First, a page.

The Minister of Health, Dr. Bernard Haufiku, had a frank discussion with us about what it’s like to run Namibia’s healthcare system.
But before I write about our meeting, I have a background story.
What I did in January
The past few weeks I’ve been writing essays for medical school, while simultaneously finishing a literature review for grad school. Free to choose any topic, I researched the connections between the obesity and HIV epidemics in Namibia. I found that the prevention of obesity through promotion of a healthy lifestyle would have lasting benefits on the HIV epidemic as well. For example, regular exercise mitigates the serious metabolic and morphological side effects of HIV medication. If the side effects are less severe, a person is more likely to take their medication. This reduces their viral load, and thus reduces their chances of spreading the disease.
These connections were interesting, but the most telling information was the comparison between Namibia’s mortality data and foreign aid money. 25% of Namibians died from HIV in 2012, but another 25% died from the non-communicable diseases (cancer, diabetes, heart disease) associated with an unhealthy lifestyle. Despite this equal mortality burden, in 2012, Namibia received 4.5 million USD for HIV/AIDS spending. This accounts for 86% of the total foreign aid the country received for healthcare in that fiscal year. In the same year, foreign aid agencies gave a mere $104,000 USD for non-disease specific health care funding, (2% of the amount allocated for HIV), and gave $0 to non-communicable diseases.
I concluded that the two epidemics need to stop being addressed separately. Currently each clinic has a separate HIV wing with its own nurses, pharmacies and funding. Dissolving that boundary between the HIV wing and the rest of primary care would benefit the country in few ways. First, it reduce some of the stigma surrounding HIV. It would no longer be possible for people to be identified as HIV positive because of where they go for treatment. Second, those millions of dollars for HIV could be spent making improvements to the healthcare system. A stronger health system is good for everyone, people living with HIV included. Third, a separate HIV program funded by outside donors is not sustainable. If we dissolve it into the primary care system now, HIV prevention and treatment has a safety net if and when that funding dries up.
I finished this paper on Friday, and went to a friend’s house for the weekend.
Fun in Usakos
One of the volunteers there had met the Minister of Health, Dr. Bernard Haufiku, in the airport on their way back from vacation. He had invited her to bring other volunteers to get lunch with him on Sunday. So I cancelled my trip back to Outjo and went with her.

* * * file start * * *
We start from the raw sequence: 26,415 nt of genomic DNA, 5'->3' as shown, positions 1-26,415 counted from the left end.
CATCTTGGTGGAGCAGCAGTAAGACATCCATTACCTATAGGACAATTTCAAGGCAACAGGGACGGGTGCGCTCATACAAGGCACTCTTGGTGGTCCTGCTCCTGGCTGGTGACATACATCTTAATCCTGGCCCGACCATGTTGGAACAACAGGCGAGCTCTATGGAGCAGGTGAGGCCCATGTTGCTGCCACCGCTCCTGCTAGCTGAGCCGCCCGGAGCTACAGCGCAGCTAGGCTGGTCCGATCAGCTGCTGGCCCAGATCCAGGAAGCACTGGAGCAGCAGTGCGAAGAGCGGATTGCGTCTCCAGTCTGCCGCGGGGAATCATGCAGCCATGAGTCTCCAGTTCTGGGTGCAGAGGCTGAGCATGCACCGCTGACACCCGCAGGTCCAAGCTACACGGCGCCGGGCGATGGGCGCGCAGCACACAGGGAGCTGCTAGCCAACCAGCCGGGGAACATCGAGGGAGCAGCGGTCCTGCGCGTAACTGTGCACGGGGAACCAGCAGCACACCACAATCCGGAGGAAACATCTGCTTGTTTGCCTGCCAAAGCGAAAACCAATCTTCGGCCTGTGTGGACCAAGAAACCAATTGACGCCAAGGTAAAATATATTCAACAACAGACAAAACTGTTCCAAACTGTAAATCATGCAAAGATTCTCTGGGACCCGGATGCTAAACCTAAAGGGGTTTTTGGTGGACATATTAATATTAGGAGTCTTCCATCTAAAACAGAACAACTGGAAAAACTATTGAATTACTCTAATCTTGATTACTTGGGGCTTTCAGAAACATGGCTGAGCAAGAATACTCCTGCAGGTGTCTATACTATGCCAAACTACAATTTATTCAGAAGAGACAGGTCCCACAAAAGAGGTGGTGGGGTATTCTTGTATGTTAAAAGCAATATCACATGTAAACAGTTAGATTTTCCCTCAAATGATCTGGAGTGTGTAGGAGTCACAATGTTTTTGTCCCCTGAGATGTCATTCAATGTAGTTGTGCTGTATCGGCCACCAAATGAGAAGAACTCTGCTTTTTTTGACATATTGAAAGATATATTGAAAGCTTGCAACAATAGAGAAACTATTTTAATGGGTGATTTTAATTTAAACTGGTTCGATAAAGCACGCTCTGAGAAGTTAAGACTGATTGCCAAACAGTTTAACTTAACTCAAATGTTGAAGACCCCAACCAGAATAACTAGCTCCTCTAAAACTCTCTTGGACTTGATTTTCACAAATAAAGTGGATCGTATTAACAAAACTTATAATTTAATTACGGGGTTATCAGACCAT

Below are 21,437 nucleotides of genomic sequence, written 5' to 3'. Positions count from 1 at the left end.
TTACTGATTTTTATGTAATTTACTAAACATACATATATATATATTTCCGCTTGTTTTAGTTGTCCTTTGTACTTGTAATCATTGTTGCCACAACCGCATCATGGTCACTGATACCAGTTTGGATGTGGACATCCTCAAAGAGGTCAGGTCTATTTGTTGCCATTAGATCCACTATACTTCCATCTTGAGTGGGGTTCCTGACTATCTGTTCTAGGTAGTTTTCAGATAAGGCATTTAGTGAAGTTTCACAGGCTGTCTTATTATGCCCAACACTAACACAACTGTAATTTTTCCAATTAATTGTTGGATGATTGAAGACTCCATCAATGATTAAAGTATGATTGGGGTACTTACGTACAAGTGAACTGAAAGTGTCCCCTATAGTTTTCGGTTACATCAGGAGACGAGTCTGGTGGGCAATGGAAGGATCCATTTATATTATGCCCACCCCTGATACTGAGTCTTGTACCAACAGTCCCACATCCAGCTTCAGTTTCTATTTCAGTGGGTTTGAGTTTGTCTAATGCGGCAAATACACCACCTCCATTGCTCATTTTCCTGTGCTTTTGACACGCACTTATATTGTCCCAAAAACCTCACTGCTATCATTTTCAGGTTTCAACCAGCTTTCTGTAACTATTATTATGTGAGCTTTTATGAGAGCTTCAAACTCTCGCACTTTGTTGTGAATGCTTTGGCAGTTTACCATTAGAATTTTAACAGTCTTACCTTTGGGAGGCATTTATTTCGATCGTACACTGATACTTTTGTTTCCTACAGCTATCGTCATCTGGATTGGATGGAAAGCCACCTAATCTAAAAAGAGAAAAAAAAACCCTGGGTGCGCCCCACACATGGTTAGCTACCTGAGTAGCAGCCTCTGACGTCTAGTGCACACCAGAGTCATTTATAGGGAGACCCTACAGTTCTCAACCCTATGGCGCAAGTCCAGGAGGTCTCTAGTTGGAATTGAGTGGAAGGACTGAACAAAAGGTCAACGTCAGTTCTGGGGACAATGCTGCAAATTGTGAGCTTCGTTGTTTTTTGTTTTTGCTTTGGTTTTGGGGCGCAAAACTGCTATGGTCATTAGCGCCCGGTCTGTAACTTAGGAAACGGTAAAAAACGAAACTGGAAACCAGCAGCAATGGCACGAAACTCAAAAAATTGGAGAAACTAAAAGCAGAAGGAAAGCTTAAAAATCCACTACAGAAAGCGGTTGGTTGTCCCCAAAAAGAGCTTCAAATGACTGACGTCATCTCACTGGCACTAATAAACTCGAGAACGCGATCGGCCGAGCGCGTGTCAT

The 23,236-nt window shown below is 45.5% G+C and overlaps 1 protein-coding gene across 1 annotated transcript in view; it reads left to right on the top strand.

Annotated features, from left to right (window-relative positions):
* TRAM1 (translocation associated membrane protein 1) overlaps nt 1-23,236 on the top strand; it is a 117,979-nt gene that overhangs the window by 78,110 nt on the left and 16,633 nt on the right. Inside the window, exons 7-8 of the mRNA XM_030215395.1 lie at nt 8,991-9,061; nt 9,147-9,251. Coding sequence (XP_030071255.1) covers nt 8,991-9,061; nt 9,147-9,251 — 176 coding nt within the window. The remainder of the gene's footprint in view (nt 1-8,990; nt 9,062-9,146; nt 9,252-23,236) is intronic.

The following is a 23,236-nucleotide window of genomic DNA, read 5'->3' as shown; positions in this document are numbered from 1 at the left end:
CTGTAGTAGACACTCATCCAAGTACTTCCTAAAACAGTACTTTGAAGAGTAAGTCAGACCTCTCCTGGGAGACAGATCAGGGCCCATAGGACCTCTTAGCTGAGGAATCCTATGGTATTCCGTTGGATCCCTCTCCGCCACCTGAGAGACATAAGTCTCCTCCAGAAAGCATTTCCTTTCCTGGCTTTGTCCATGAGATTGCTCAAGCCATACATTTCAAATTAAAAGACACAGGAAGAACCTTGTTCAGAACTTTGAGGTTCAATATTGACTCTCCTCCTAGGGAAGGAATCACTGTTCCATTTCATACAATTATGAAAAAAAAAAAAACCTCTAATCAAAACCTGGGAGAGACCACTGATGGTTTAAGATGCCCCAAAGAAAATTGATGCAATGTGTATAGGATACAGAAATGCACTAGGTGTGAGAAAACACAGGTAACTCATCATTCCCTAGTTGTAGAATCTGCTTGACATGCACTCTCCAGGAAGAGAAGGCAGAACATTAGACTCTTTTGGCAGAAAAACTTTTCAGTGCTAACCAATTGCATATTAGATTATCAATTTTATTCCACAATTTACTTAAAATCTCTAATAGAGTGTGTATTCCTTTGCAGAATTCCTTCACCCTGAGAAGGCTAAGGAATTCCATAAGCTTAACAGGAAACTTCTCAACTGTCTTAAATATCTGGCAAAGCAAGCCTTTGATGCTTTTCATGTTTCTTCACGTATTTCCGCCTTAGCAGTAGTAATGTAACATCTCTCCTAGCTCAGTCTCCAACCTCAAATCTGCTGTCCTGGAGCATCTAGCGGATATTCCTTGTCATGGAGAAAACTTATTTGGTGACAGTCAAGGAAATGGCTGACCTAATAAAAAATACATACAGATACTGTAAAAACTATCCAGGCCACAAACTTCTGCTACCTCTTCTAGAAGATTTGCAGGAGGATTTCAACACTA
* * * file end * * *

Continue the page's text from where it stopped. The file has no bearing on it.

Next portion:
Namibia has a universal healthcare system, so the Minister of Health is in charge of all the public hospitals, clinics, and health programs in the country. He makes policy decisions and is the one working closest with foreign aid donors to decide the future of Namibian healthcare. Basically he’s a big deal. After spending weeks writing a paper to propose a change in policy, I couldn’t believe I would get to pitch it to the most influential healthcare policy maker in the country!
the Minister of Health himself
He chatted with us for two hours about his life, his goals for Namibia, what we do as volunteers, and the challenges we have with the Ministry of Health. Here are some of the things we talked about:
- His biggest goal as Minister is to eliminate mother to child transmission of HIV. Cuba did it earlier in 2016, so we know it is possible.
- His biggest frustration is his lack of ultimate power to control healthcare policies (he didn’t use the words ultimate power, I’m paraphrasing). When he tried to start a tax on sugary beverages, the ministry of finance stopped him. When he tried to fire an unqualified employee, the ministry of labour tied his hands with red tape.
- When I told him about my research, he agreed that HIV treatment should be delivered through primary care, as all other outpatient treatment is. He has already discussed it with PEPFAR, and said they are moving away from the current system. Win!
- He said it’s hard to go home now because people in his village accuse him of witchcraft. How else can a man from a small village become a national leader? It couldn’t have been his academic studies and 40+ years of medical experience, it must have been witchcraft.
- He liked my suggestion that we put a cap on the number of workshops a hospital employee attends each year. Currently, they go to an average of 10 per year, and each one is a week long. This seriously disrupts work flow and delays implementation of the exact public health programs they’re learning about in those workshops.
- He told us he’s heading to India to recruit doctors that have specialized in fields like anesthesiology, gastroenterology, and oncology to come work in Namibia.
Talking about policy to the Minister of Health was really exciting for me. In grad school we had a lot of project simulations that said ‘if you were the Minister of Health and had x amount of money how would you fix problems a b and c’. This time I got to meet the person who changes things with real money, effecting real people. Despite his position compared to ours, he was genuinely interested in answering our questions and hearing our experiences. Having the opportunity to translate my research into real world dialogue has given me some closure to my time in Namibia, and I feel ready to get back to the U.S.